Defiant US President Donald Trump recognises Jerusalem as Israel's capital, risking chaos in the Middle East

US President Donald Trump has recognised Jerusalem as Israel's capital despite intense Arab, Muslim and European opposition to a move that would upend decades of US policy and risk potentially violent protests.

Trump will instruct the State Department to begin the multi-year process of moving the American embassy from Tel Aviv to the holy city, US officials said today.

It remains unclear, however, when he might take that physical step, which is required by US law but has been waived on national security grounds for more than two decades.

Palestinian officials have dubbed it the 'kiss of death' for the Middle East. Source: Breakfast

The announcement brought warnings from leaders in the Mideast and elsewhere that this move could cause violent protests and complicate Mideast peace efforts

Kids with fewer toys become more creative, new study finds

A new study in the US has found youngsters are far more creative when they have fewer toys at their disposal to play with.

Researchers at the University of Toledo, also found children played with each toy twice as long when they had fewer of them.

The children also thought up more uses for each toy and lengthened and expanded their games.

And the researchers advice to parents? 

Pack away the toys and just rotate a small number of them regularly to encourage children to become more creative and improve their attention spans.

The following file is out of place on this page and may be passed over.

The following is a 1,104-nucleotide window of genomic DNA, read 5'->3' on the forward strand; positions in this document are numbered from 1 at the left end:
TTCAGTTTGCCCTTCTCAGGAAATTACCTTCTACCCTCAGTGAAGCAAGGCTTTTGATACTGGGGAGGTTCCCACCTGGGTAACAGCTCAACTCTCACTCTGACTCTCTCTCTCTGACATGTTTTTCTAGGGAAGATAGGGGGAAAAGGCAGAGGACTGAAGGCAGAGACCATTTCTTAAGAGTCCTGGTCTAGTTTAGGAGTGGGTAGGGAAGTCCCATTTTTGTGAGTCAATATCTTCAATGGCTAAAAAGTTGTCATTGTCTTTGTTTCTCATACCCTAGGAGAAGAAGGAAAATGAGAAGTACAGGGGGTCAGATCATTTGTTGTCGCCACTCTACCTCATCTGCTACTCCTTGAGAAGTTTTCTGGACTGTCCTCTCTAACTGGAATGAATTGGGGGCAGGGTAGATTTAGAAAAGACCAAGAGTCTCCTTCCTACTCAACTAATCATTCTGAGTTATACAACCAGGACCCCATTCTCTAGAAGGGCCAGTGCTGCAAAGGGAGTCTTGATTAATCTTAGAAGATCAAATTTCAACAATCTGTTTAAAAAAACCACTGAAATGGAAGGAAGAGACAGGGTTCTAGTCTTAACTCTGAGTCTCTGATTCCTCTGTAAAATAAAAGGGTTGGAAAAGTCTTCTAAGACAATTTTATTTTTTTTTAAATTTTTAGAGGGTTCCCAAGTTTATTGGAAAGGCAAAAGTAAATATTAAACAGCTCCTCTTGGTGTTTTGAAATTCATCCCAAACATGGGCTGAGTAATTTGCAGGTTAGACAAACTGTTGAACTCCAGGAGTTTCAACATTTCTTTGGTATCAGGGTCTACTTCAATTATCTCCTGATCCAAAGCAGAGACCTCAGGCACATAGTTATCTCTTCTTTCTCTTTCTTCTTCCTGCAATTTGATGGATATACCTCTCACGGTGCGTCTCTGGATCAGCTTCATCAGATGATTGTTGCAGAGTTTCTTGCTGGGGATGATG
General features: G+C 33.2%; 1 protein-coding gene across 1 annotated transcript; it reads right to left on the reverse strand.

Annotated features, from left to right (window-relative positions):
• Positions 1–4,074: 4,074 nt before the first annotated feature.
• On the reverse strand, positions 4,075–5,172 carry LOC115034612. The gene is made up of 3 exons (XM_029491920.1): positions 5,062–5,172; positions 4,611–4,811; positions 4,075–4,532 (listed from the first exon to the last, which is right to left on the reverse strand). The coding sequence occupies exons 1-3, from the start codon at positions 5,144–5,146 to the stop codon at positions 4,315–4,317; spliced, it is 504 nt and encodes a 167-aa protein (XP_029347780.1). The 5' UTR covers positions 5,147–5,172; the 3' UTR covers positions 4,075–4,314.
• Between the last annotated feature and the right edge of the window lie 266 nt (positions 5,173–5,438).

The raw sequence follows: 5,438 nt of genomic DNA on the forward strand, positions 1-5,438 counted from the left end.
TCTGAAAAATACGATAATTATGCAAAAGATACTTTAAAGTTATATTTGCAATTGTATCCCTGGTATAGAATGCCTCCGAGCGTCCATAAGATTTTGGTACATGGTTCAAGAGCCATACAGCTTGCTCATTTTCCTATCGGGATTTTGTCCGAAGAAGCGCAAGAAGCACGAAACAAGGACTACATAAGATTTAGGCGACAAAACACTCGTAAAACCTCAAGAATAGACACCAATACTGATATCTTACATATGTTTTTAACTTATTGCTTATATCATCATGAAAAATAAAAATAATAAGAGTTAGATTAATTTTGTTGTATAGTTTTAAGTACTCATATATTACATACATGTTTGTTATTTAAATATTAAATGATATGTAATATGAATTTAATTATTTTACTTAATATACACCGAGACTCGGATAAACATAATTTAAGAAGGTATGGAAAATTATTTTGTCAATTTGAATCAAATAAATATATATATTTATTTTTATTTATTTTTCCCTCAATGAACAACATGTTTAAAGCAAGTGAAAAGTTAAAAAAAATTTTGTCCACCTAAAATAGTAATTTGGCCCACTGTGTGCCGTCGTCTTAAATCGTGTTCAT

Researchers at the University of Toledo say too many toys create too many distractions for youngsters. Source: Breakfast



NZ playing key role in US military's research into controlling rats

The US military is investing $6 million in research into gene technology to control the spread of rats, with New Zealand playing a key role.

Researchers want to use NZ's islands for the study, which would see rat DNA "edited" to control breeding.

Conservation Biologist James Russell said the United States is interested in the way New Zealand has eradicated rats from islands.

"They want to have a discussion about how we would work together in the future to get more rats off more islands."

Mr Russell said the current method the Department of Conservation used is poison.

However, if we want to scale up, "we’re going to need to look at new technology," he said.

"What has a lot of potential and a lot of talk at the moment is this gene drive technology, this idea of maybe editing the genes of these test species.

"Say they only have offspring of one sex and eventually breed themselves to extinctions."

He said there are a lot of ethical questions of "different flavours" behind that.

"There are some positive ethics, instead of poisoning rats we are humanely using fertility control so they eventually die out."

"Lots of questions we’ve been thinking about this year."

Mr Russell said they have also been looking at eradicating mosquitoes, a move that would potentially save hundreds of people from malaria.

DOC says the new technology could result in a pest-free mainland. Source: Breakfast